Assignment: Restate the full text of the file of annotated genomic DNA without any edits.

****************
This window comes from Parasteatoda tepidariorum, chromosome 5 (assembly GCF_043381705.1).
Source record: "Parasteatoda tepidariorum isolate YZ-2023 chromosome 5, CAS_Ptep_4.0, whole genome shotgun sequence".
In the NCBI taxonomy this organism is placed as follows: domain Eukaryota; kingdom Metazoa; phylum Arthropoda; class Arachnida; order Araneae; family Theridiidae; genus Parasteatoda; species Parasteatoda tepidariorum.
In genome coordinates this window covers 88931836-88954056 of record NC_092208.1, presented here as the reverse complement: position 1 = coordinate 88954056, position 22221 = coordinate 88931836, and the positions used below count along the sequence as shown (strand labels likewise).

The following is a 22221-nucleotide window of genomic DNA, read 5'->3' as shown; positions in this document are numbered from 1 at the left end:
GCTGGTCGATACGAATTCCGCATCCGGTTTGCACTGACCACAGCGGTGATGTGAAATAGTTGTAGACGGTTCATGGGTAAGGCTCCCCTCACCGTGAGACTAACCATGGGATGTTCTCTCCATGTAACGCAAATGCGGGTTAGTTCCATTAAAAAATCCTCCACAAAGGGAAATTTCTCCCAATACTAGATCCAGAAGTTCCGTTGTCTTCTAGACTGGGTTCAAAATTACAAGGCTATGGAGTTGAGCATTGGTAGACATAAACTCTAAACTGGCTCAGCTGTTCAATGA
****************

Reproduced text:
This window comes from Parasteatoda tepidariorum, chromosome 5 (assembly GCF_043381705.1).
Source record: "Parasteatoda tepidariorum isolate YZ-2023 chromosome 5, CAS_Ptep_4.0, whole genome shotgun sequence".
In the NCBI taxonomy this organism is placed as follows: domain Eukaryota; kingdom Metazoa; phylum Arthropoda; class Arachnida; order Araneae; family Theridiidae; genus Parasteatoda; species Parasteatoda tepidariorum.
In genome coordinates this window covers 88931836-88954056 of record NC_092208.1, presented here as the reverse complement: position 1 = coordinate 88954056, position 22221 = coordinate 88931836, and the positions used below count along the sequence as shown (strand labels likewise).

The following is a 22221-nucleotide window of genomic DNA, read 5'->3' as shown; positions in this document are numbered from 1 at the left end:
GCTGGTCGATACGAATTCCGCATCCGGTTTGCACTGACCACAGCGGTGATGTGAAATAGTTGTAGACGGTTCATGGGTAAGGCTCCCCTCACCGTGAGACTAACCATGGGATGTTCTCTCCATGTAACGCAAATGCGGGTTAGTTCCATTAAAAAATCCTCCACAAAGGGAAATTTCTCCCAATACTAGATCCAGAAGTTCCGTTGTCTTCTAGACTGGGTTCAAAATTACAAGGCTATGGAGTTGAGCATTGGTAGACATAAACTCTAAACTGGCTCAGCTGTTCAATGA